Pat Kelly co-hosts the hilarious CBC show This Is That with fellow comedian Peter Oldring. The actor, comedian and writer has worked with everyone from SNL alum Molly Shannon and Dan Aykroyd to Canadian comedic greats Colin Mochrie and Dave Thomas. It just so happens that not only does Pat like to laugh, he likes to read! In honour of This Is That returning for a second season, we asked Pat for his essential summer read. Here's what he had to say:
"Growing up I dreamt of being an archaeologist. But instead of spending years scouring the globe in search of lost civilizations, I followed the pull of my funny bone and landed right into a career in comedy. Thanks to the exhilarating read The Lost City of Z by David Grann, my inner khaki-clad, machete-wielding adventurer was awakened. Written with the same veracity and sense of adventure like Canada's own Wade Davis, this book chronicles the travels of famed British explorer Percy Fawcett and his quest to find a lost city in the Amazon. In a day and age when the world holds few secrets, this book will pull you into an adventure that will make you want to set forth in search of something new. This summer use The Lost City of Z as your guide and unleash your inner explorer. And if you discover a lost city in your backyard, cottage or on the beach, let me know."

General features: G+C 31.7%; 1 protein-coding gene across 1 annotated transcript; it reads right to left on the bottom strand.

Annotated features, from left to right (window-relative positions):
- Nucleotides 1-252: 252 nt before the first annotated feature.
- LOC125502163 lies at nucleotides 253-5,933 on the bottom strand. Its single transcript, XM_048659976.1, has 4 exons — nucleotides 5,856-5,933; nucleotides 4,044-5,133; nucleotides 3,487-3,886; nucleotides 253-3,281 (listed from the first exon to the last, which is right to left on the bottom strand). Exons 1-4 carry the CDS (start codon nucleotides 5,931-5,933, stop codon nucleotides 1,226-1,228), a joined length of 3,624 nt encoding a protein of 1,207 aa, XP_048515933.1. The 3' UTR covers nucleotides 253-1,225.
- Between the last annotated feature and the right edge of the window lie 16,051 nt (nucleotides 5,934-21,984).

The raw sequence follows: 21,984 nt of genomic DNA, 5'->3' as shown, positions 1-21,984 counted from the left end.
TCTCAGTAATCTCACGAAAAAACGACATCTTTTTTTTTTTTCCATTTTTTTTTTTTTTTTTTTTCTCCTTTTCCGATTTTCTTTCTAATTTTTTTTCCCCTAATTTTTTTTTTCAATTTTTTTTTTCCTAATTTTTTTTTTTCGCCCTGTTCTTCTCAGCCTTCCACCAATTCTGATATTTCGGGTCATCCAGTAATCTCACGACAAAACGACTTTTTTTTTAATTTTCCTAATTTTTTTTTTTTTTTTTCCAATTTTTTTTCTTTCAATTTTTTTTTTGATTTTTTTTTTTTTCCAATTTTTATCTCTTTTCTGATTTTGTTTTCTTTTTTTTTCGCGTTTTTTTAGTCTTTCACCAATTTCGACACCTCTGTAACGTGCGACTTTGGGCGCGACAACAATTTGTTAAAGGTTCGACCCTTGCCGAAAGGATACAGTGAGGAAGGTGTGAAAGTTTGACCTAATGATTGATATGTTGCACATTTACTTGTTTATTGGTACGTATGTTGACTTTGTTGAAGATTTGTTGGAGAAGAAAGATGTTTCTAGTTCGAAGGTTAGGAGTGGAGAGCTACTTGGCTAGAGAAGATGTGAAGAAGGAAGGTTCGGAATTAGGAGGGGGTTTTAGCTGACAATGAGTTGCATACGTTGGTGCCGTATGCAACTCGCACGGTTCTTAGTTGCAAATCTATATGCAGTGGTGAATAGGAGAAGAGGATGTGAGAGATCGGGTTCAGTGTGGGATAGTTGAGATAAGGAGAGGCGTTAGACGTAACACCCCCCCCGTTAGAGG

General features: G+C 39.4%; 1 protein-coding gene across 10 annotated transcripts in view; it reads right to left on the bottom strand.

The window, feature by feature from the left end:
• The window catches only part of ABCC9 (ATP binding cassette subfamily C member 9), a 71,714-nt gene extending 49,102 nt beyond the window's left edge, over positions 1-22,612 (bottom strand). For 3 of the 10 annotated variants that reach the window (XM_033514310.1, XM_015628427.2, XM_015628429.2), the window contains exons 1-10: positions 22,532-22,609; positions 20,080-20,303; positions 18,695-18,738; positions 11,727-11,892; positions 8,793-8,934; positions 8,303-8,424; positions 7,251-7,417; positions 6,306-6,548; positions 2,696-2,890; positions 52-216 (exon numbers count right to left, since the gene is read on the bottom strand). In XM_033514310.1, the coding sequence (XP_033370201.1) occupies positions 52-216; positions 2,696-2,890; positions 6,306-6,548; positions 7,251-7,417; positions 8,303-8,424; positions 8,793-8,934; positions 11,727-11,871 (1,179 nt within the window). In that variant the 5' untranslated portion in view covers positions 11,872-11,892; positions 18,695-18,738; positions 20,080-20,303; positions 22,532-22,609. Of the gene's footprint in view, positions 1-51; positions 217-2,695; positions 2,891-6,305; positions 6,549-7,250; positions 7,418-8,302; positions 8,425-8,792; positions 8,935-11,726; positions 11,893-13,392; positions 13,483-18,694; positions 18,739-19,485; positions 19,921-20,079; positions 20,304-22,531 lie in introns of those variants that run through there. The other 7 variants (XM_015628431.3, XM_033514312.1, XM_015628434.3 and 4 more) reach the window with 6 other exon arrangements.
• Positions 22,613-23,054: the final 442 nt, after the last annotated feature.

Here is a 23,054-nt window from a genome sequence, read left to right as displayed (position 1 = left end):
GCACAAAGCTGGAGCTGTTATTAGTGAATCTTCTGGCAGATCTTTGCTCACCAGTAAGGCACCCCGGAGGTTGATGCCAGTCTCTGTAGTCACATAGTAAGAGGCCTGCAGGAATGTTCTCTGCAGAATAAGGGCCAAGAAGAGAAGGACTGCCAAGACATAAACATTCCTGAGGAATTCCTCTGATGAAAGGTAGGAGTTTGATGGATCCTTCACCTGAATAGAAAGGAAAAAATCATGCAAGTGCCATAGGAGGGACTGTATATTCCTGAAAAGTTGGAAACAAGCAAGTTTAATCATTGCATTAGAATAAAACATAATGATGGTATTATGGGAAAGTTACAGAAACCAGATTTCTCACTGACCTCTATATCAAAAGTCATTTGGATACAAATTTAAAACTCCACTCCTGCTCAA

This Is That returns for a second season on CBC Radio One on June 30. Catch all the news that's fit to make up every Thursday at 7:30 p.m. and Saturday at 11:00 a.m. this summer.
The Lost City of Z
by David GrannBuy this book at:
"In 1925, the legendary British explorer Percy Fawcett ventured into the Amazon jungle, in search of a fabled civilization. He never returned. Over the years countless perished trying to find evidence of his party and the place he called "The Lost City of Z." In this masterpiece of narrative nonfiction, journalist David Grann interweaves the spellbinding stories of Fawcett's quest for "Z" and his own journey into the deadly jungle, as he unravels the greatest exploration mystery of the twentieth century."
Read more at Random House Canada